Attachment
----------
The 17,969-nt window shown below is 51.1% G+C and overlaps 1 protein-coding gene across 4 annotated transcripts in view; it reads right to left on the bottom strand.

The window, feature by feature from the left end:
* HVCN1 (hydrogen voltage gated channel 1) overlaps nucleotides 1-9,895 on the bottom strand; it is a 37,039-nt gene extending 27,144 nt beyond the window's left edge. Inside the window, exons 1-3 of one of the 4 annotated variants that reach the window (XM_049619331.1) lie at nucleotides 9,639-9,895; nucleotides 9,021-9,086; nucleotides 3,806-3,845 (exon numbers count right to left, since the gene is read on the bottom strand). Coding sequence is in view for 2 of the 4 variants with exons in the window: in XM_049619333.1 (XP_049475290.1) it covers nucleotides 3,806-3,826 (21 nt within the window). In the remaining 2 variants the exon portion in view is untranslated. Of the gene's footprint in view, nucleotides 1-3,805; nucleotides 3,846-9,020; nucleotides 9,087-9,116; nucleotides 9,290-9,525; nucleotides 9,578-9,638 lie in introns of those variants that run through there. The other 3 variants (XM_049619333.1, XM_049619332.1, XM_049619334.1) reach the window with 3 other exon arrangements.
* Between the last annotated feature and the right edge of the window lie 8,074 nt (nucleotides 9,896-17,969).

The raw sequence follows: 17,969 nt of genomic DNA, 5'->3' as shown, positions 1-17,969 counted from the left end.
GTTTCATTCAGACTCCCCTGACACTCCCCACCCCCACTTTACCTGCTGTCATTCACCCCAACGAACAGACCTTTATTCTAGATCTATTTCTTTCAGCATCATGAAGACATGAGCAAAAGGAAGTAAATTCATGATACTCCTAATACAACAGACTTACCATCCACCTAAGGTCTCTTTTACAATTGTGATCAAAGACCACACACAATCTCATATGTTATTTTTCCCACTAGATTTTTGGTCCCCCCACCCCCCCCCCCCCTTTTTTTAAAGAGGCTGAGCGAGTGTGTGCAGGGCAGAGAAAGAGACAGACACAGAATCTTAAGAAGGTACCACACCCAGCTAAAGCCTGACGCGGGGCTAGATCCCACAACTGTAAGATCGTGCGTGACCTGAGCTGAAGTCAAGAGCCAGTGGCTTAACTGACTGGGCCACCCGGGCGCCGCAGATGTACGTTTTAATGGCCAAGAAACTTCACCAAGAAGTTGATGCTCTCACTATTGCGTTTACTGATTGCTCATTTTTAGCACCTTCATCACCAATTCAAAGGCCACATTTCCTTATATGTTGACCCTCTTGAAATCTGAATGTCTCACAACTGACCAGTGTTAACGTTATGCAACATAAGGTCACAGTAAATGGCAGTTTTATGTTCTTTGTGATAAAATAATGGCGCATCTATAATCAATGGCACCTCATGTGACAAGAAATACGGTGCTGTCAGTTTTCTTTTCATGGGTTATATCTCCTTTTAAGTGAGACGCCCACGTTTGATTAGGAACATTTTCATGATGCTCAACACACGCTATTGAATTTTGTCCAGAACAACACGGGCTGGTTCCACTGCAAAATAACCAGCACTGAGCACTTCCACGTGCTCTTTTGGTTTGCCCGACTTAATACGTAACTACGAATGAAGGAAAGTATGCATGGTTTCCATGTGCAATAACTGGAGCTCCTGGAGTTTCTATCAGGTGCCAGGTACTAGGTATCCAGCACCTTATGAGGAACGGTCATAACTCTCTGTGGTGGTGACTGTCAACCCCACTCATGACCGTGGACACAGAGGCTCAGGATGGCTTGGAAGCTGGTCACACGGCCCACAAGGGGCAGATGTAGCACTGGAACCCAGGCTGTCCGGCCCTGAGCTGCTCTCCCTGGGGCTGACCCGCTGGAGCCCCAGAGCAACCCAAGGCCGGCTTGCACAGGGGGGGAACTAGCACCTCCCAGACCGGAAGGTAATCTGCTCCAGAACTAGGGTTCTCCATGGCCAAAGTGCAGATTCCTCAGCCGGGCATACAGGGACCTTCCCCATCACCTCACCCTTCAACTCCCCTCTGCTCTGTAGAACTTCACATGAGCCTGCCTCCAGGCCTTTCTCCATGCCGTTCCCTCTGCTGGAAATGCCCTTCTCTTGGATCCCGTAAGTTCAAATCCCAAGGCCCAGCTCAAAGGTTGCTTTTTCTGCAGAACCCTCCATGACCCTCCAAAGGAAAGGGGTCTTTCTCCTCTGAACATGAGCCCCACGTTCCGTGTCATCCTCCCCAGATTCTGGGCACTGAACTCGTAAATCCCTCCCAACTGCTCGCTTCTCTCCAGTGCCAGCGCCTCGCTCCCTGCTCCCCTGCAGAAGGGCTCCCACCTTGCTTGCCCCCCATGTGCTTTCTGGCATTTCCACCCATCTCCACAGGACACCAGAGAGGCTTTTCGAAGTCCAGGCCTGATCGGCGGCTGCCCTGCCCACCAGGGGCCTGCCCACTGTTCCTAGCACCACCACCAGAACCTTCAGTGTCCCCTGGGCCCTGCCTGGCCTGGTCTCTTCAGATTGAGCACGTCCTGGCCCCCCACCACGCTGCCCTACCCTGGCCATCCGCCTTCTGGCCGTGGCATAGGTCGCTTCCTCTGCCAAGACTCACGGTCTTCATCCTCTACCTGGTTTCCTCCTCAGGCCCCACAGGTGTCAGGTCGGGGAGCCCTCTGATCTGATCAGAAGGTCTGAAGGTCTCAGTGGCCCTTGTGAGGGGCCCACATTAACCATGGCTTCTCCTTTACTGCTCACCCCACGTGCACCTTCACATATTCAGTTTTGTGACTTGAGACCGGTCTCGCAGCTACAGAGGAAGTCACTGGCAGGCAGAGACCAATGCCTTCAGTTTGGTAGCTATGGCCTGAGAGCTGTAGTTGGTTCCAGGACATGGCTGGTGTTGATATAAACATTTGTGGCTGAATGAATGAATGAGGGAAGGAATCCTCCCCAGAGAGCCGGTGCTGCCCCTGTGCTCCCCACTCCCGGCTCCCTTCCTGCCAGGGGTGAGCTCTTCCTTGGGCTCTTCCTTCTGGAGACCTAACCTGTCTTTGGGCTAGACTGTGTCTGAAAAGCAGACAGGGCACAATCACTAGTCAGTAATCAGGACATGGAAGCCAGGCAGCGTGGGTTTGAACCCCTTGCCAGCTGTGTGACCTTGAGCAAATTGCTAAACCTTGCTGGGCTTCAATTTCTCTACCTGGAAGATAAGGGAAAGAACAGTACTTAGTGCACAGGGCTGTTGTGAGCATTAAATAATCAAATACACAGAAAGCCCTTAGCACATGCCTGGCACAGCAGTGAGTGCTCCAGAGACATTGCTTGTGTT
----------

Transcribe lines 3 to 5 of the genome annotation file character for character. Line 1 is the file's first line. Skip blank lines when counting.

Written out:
* HVCN1 (hydrogen voltage gated channel 1) overlaps nucleotides 1-9,895 on the bottom strand; it is a 37,039-nt gene extending 27,144 nt beyond the window's left edge. Inside the window, exons 1-3 of one of the 4 annotated variants that reach the window (XM_049619331.1) lie at nucleotides 9,639-9,895; nucleotides 9,021-9,086; nucleotides 3,806-3,845 (exon numbers count right to left, since the gene is read on the bottom strand). Coding sequence is in view for 2 of the 4 variants with exons in the window: in XM_049619333.1 (XP_049475290.1) it covers nucleotides 3,806-3,826 (21 nt within the window). In the remaining 2 variants the exon portion in view is untranslated. Of the gene's footprint in view, nucleotides 1-3,805; nucleotides 3,846-9,020; nucleotides 9,087-9,116; nucleotides 9,290-9,525; nucleotides 9,578-9,638 lie in introns of those variants that run through there. The other 3 variants (XM_049619333.1, XM_049619332.1, XM_049619334.1) reach the window with 3 other exon arrangements.
* Between the last annotated feature and the right edge of the window lie 8,074 nt (nucleotides 9,896-17,969).

The raw sequence follows: 17,969 nt of genomic DNA, 5'->3' as shown, positions 1-17,969 counted from the left end.